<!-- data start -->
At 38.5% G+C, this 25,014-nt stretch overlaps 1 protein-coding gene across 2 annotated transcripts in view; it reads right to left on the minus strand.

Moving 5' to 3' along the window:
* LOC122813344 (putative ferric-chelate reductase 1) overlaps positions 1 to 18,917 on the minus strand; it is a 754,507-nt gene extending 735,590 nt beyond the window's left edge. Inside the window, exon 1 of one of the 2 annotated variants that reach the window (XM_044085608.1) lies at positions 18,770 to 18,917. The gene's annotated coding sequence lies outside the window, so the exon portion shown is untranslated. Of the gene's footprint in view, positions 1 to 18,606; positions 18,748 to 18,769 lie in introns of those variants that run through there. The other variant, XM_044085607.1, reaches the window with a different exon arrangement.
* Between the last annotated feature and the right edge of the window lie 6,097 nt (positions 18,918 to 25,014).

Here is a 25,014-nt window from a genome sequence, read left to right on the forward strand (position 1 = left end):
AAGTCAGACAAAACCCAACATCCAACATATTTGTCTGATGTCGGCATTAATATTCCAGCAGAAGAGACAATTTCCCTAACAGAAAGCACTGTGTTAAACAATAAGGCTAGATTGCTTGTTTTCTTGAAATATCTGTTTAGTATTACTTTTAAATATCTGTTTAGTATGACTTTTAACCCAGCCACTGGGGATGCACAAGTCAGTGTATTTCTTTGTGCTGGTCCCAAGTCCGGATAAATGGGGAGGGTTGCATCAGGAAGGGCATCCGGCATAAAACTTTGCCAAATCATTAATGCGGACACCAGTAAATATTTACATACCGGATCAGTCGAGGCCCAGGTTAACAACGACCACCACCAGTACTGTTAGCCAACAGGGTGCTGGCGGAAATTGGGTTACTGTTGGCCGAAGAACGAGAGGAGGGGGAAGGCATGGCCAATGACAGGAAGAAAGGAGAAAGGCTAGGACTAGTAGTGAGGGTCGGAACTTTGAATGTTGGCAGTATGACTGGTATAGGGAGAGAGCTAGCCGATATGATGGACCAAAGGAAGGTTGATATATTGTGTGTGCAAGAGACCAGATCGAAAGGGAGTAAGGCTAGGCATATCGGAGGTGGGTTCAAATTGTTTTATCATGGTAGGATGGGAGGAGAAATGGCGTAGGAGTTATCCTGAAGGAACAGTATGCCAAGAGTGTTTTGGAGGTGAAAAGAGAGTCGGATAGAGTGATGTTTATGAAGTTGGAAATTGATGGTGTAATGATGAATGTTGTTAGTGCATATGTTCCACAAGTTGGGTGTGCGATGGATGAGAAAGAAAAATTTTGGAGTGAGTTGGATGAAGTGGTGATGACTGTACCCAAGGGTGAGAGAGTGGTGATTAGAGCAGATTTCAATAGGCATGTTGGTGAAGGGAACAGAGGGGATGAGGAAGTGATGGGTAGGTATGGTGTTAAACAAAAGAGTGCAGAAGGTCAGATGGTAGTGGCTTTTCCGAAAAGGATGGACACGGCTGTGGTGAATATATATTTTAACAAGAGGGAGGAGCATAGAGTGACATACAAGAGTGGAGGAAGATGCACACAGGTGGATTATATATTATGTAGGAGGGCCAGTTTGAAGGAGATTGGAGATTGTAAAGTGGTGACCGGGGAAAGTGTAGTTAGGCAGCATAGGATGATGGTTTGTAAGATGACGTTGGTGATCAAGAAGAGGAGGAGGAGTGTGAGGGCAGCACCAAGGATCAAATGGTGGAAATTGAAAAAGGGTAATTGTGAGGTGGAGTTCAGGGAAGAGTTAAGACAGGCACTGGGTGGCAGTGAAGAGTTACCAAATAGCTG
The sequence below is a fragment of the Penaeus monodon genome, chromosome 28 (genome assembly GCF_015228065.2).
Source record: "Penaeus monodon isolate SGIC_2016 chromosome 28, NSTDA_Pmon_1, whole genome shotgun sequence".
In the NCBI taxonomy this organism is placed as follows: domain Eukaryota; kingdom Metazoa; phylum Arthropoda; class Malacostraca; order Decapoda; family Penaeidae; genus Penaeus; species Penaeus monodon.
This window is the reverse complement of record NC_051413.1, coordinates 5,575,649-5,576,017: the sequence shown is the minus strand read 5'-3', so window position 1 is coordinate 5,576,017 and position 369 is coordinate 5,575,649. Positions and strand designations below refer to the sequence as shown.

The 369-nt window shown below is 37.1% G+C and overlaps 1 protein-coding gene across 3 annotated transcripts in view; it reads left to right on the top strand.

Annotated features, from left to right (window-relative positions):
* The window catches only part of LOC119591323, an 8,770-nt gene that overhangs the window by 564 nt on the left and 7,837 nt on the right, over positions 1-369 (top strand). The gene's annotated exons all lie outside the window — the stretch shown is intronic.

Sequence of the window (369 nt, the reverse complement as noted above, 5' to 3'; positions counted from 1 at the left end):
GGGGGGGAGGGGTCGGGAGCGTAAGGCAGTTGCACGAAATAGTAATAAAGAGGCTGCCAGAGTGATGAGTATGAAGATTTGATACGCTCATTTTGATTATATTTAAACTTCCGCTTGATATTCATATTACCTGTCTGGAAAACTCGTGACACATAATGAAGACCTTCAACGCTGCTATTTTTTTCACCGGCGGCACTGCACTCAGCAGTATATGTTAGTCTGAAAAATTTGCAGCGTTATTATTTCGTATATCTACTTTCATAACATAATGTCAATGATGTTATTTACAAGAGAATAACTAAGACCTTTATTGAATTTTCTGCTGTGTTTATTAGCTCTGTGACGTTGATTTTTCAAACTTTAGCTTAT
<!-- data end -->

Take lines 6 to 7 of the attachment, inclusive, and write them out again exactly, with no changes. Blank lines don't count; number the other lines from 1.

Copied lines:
AAGTCAGACAAAACCCAACATCCAACATATTTGTCTGATGTCGGCATTAATATTCCAGCAGAAGAGACAATTTCCCTAACAGAAAGCACTGTGTTAAACAATAAGGCTAGATTGCTTGTTTTCTTGAAATATCTGTTTAGTATTACTTTTAAATATCTGTTTAGTATGACTTTTAACCCAGCCACTGGGGATGCACAAGTCAGTGTATTTCTTTGTGCTGGTCCCAAGTCCGGATAAATGGGGAGGGTTGCATCAGGAAGGGCATCCGGCATAAAACTTTGCCAAATCATTAATGCGGACACCAGTAAATATTTACATACCGGATCAGTCGAGGCCCAGGTTAACAACGACCACCACCAGTACTGTTAGCCAACAGGGTGCTGGCGGAAATTGGGTTACTGTTGGCCGAAGAACGAGAGGAGGGGGAAGGCATGGCCAATGACAGGAAGAAAGGAGAAAGGCTAGGACTAGTAGTGAGGGTCGGAACTTTGAATGTTGGCAGTATGACTGGTATAGGGAGAGAGCTAGCCGATATGATGGACCAAAGGAAGGTTGATATATTGTGTGTGCAAGAGACCAGATCGAAAGGGAGTAAGGCTAGGCATATCGGAGGTGGGTTCAAATTGTTTTATCATGGTAGGATGGGAGGAGAAATGGCGTAGGAGTTATCCTGAAGGAACAGTATGCCAAGAGTGTTTTGGAGGTGAAAAGAGAGTCGGATAGAGTGATGTTTATGAAGTTGGAAATTGATGGTGTAATGATGAATGTTGTTAGTGCATATGTTCCACAAGTTGGGTGTGCGATGGATGAGAAAGAAAAATTTTGGAGTGAGTTGGATGAAGTGGTGATGACTGTACCCAAGGGTGAGAGAGTGGTGATTAGAGCAGATTTCAATAGGCATGTTGGTGAAGGGAACAGAGGGGATGAGGAAGTGATGGGTAGGTATGGTGTTAAACAAAAGAGTGCAGAAGGTCAGATGGTAGTGGCTTTTCCGAAAAGGATGGACACGGCTGTGGTGAATATATATTTTAACAAGAGGGAGGAGCATAGAGTGACATACAAGAGTGGAGGAAGATGCACACAGGTGGATTATATATTATGTAGGAGGGCCAGTTTGAAGGAGATTGGAGATTGTAAAGTGGTGACCGGGGAAAGTGTAGTTAGGCAGCATAGGATGATGGTTTGTAAGATGACGTTGGTGATCAAGAAGAGGAGGAGGAGTGTGAGGGCAGCACCAAGGATCAAATGGTGGAAATTGAAAAAGGGTAATTGTGAGGTGGAGTTCAGGGAAGAGTTAAGACAGGCACTGGGTGGCAGTGAAGAGTTACCAAATAGCTG
The sequence below is a fragment of the Penaeus monodon genome, chromosome 28 (genome assembly GCF_015228065.2).